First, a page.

Female-Directed ‘Land’ With Robin Wright; A Single Woman’s Review

One Writer

A movie review that’s not entirely a movie review.

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This past weekend I made my way over to the Cinemark Asheboro, my first time visiting there, to see a film. I chose the movie "Land" which looked to me like a great movie for me. It looked to have beautiful, sweeping scenery and might be an atmospheric drama, which I knew I'd love.

The Cinemark Asheboro

The movie theater was nice enough, once I got through the pothole landmines of the parking lot. If you've never been there, drive slowly and carefully as the parkinglot and roads leading into the Randolph Mall are pretty awful. There's construction everywhere so hopefully they are working to improve that. But, be forewarned. One hole I hit with my car made me worry on the drive home that I'd get a flat tire. It was rough..

I'd bought my ticket online so I bypassed the line, grabbed a soda from the concessions, and made my way to my seat. I was the first to arrive in the cinema room I was in, and I was happy that purchasing my ticket online meant that the seats around me would not then be for sale. I had room to be comfortable, and enjoy the movie in a Covid-friendly, masked and distanced environment.

The welcome staff were friendly enough, though I kept the interactions brief. I tried to stay away from everyone, pandemic and all. The seats were very comfortable! The movie began and I settled into my own personal space, ready to lose myself in film.

The Cinema Isn’t Only for Families and Couples (Stop thinking it is!)

Consider this half movie review and half encouragement to those of you who love movies, film, cinema, and everything in between. Stop waiting for a movie buddy or a date and get out there to see the movies that you want to see! Loving yourself and all the self-care in the world are fantastic, but heading out the door for a date with yourself, to do something yourself wants to do, is also a way to love yourself and have a little fun.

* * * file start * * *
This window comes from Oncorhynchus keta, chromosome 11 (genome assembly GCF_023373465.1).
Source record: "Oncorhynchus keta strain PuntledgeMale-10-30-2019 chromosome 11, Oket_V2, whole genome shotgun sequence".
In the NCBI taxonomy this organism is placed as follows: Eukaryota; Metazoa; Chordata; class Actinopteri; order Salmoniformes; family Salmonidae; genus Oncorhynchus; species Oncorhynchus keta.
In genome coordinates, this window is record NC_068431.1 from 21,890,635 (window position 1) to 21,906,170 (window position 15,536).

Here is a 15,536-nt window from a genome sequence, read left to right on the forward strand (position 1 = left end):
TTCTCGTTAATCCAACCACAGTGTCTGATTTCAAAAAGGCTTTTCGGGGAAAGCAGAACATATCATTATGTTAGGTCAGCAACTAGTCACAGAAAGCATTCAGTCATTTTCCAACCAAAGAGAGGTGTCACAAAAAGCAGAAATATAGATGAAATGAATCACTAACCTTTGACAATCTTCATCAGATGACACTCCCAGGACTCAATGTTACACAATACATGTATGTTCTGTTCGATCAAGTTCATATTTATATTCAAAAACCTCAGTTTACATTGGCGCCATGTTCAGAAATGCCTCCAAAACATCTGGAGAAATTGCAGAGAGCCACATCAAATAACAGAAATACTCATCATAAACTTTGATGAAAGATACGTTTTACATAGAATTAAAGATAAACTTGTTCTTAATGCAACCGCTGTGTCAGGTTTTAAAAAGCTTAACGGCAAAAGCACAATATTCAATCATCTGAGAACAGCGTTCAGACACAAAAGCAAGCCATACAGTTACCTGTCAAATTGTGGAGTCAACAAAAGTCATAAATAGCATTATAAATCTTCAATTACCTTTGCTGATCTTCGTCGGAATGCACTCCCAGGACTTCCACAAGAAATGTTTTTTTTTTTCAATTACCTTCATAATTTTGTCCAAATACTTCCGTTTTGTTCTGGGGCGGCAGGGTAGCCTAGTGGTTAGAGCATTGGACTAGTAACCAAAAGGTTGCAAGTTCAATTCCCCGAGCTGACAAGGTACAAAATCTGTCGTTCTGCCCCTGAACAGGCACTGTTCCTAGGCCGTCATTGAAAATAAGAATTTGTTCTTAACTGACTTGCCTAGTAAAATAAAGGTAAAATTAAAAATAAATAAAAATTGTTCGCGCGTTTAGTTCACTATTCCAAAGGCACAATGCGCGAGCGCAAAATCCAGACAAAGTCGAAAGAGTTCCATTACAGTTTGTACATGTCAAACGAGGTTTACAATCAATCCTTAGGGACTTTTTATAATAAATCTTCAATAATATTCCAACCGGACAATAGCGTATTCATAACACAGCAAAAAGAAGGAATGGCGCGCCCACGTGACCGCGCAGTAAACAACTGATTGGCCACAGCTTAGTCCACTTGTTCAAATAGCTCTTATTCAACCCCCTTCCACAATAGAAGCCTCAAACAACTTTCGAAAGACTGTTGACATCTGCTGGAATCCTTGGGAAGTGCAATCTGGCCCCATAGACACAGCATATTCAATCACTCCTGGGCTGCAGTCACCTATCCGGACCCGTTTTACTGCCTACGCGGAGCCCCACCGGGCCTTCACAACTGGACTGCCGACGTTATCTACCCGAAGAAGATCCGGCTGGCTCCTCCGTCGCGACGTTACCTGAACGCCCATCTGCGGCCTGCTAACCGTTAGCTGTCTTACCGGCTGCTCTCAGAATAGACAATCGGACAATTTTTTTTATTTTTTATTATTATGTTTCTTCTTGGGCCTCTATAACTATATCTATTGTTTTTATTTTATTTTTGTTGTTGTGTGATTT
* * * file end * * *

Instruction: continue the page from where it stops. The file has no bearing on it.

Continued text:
The women’s directed and primarily acted “Land” was the perfect movie date with myself. It’s gotten me to thinking, not only about the movie itself, but about self-date nights and all the why not’s in my life as a single woman. I want to go camping (but alone?) Why not? I want to see that movie or try that new restaurant or take that trip. But…alone? Again, why not?

Date Night With Yourself at the Movie Theater

When is the last time you took yourself out to a movie? If you have never seen a movie alone, it’s an altogether different experience. Climbing into your own space with nothing but the noise of cinema, the moving pictures, the escape, and the burst of reality afterward when you open the doors to exit the theater. There’s no after-conversation, small-talk; “what part did you like?” but just a quiet walk to your car with the scenes of the movie moving through your mind.

And, I love it. If you’ve never seen a movie alone, then you’ve never really had the full cinematic experience, in my view. It’s just one of those things you have to experience for yourself, without apology to the world around you for (*gasp*) doing something — alone. In fact, it is a lot of fun choosing the movie without one thought about whether or not the movie would make all members of your party happy, or how much it’s going to cost for all that popcorn. Nope. You only have to please — YOU! In fact, I hate popcorn!

My Review of ‘Land’, with Robin Wright (Directing and acting)

Land, featuring (and directed by Robin Wright) is an atmospheric drama

About this film:

Movie Title: Land
Rating: PG-13
Runtime:1 hr 29 min
Release Date: February 12, 2021
Genre: Drama
Director: Robin Wright
Written By:
Robin Wright
Demián Bichir
Sarah Dawn Pledge
Kim Dickens
Warren Christie
Full Cast


Trailer from Cinemark Youtube Channel

My Experience and Thoughts on the Film

This is the perfect movie for me to see right now, being a woman recently made single, I know the agony of loss and that empty, maybe even a little crazy, feeling that you can’t seem to shake off. You are not yourself. A shell of a person, you struggle to navigate the world in your new, bleak reality.